If you blinked — or better yet, if you closed your eyes completely and looked away for an entire month — you might not have realized that exactly one-sixth of the Twins season, 27 games, was in the books as of the team's 6-4 loss Tuesday in Houston.
At 8-19, it's been an ugly start. It's been so ugly that if the trends established for the first part of the season are extrapolated over an entire season, things will look almost incomprehensibly bleak.
The good news for the Twins is that many of the team's numbers figure to improve — though other inflated ones figure to get worse. Let's take a quick look at some of the ugliest projections (and a few good ones, too):
• Team record: At this pace, the Twins would finish the season 48-114. That is very, very, very unlikely to happen. Not only would it be the worst winning percentage for the franchise in more than 100 years (dating back to the 1909 Senators) but also their winning percentage (.296) would be the second-worst in MLB in the past 50 years. Perhaps more relevant is this troubling notion: The Twins will have to go 73-62 (.541) over the final 135 games just to finish .500.
• Relief innings: Twins relievers have already logged 94⅔ innings this season — second most in the American League. The bullpen ERA of 3.23 is fine, but the Twins run the risk of overworking their relievers yet again.
• Team strikeouts (batting): The Twins have struck out 243 times, on pace for 1,458 in the season. That would set a team record.
• Team runs scored: The Twins have scored just 95 runs, on pace for a dismal 570. Last year's middle-of-the-pack offense scored 696.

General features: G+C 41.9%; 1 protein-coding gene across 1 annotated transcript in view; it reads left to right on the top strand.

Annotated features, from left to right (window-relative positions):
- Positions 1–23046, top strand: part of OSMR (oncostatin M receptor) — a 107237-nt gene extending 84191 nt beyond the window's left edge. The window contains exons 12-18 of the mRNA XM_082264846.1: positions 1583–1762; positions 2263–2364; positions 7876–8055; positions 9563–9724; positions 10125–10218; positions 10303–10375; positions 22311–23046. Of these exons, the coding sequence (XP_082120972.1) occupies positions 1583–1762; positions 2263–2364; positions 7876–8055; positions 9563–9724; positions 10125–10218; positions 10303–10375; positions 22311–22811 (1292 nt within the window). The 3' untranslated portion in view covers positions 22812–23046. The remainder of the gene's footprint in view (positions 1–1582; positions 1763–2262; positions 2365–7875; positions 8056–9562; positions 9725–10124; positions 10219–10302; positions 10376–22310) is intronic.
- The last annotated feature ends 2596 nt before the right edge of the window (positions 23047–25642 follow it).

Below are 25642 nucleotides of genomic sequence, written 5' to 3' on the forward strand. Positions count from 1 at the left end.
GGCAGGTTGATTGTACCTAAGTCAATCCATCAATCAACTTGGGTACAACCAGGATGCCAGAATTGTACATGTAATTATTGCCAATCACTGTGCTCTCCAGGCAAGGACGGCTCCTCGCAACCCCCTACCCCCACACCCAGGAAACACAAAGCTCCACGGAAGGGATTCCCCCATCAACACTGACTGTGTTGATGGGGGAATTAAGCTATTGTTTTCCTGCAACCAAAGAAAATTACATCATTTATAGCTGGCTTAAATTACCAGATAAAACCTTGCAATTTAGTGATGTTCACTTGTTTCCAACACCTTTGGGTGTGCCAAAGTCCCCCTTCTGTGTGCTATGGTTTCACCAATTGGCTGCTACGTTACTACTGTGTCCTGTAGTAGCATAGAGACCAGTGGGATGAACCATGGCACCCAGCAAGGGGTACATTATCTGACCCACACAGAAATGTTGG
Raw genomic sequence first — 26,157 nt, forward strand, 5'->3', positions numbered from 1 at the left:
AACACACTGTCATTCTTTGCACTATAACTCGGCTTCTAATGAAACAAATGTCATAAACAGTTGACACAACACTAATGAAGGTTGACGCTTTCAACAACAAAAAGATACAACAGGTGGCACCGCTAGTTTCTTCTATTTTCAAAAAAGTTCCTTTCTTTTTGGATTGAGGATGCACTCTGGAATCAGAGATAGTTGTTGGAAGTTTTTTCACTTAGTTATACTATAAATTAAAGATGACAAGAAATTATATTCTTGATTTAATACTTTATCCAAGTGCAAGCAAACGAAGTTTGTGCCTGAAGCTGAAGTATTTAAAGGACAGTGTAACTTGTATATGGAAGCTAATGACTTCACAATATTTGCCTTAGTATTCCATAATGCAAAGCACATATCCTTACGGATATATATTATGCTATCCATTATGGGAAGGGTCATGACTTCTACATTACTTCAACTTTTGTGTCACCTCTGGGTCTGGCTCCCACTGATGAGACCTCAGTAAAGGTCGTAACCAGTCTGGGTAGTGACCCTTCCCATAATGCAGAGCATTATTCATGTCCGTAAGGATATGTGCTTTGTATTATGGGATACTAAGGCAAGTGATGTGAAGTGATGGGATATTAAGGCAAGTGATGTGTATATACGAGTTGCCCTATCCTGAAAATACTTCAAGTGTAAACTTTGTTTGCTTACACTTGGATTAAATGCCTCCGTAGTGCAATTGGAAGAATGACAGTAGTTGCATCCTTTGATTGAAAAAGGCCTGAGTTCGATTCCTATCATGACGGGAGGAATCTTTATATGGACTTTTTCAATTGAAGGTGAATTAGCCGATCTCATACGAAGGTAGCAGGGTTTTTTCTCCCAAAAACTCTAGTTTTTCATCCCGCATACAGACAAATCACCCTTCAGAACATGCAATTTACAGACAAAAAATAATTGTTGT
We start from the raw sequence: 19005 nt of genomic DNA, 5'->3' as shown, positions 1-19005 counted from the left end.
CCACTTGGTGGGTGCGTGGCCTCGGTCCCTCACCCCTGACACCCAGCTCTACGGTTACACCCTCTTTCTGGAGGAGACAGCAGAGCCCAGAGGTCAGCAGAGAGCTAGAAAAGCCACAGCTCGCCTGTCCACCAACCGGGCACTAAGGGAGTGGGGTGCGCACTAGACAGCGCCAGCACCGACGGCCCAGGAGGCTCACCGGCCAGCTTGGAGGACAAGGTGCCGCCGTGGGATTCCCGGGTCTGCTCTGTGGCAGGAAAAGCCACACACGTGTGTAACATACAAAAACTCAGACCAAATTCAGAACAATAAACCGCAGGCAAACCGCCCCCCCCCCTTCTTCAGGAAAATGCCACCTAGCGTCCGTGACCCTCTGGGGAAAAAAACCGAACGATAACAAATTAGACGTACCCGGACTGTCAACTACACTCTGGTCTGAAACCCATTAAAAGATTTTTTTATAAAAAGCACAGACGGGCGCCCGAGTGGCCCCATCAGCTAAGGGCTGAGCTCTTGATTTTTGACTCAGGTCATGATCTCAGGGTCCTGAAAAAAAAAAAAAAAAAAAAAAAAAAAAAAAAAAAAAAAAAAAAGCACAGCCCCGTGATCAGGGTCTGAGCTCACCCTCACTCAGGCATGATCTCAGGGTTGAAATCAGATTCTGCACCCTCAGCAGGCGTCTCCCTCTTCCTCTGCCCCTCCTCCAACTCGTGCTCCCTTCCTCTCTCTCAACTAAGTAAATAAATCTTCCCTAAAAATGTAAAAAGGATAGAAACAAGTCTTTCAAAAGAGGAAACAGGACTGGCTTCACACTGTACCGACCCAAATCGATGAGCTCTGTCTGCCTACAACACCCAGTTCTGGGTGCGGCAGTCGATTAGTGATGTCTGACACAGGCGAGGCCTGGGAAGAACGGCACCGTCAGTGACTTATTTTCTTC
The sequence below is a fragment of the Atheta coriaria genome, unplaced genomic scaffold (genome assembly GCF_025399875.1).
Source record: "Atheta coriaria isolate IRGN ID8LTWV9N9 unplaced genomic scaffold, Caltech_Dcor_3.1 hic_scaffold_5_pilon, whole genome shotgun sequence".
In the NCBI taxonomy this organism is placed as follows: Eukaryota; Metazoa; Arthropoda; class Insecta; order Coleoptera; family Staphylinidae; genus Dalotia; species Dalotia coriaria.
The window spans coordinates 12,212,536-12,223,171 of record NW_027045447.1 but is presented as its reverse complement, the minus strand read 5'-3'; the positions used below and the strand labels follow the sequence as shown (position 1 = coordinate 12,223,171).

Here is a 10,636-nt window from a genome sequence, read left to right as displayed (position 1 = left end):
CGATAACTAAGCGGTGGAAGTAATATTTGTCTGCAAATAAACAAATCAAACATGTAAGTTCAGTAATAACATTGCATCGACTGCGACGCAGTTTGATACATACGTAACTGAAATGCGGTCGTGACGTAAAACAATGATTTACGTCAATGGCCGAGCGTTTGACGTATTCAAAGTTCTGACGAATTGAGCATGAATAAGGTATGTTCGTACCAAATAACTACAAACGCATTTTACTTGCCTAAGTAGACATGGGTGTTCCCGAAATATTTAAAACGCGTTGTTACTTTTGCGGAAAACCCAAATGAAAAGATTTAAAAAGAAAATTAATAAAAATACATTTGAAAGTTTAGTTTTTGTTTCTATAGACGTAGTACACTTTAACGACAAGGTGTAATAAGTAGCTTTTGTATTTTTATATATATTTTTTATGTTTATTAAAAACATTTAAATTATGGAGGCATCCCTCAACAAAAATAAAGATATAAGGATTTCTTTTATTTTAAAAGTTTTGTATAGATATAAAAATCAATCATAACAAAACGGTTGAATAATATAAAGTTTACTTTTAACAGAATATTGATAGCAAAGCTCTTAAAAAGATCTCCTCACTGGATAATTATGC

• Team defense: The Twins have made 18 errors (not to mention a host of other misplays). That's the second most in the American League and on pace for 108 (they made just 86 last season).
• Offense from catchers: Kurt Suzuki and John Ryan Murphy are a combined 14-for-92 at the plate this season. If that keeps up (it won't, but just imagine if it did), the Twins catchers would COMBINE for just 84 hits this year.
• Park bangs: Byung Ho Park has been one of the pleasant surprises on this year's team. He hit his seventh home run Tuesday night and is on pace for 42 this season. He hits them far and he hits them to all fields.
• Joe Mauer: The Twins' first baseman has been on base 52 times this season via a hit or walk, putting him on pace for 312 times reaching via those methods. He's never been on base more than 267 times via a hit or walk in any season.
• Pitcher strikeouts: Twins pitchers have struck out 218 batters, a pace to finish the year with 1,308. Their 218 K's so far rank them 14th in MLB. After finishing dead last in MLB in that category each of the past five seasons — last year Twins pitchers struck out 1,046 batters — this is a notable improvement.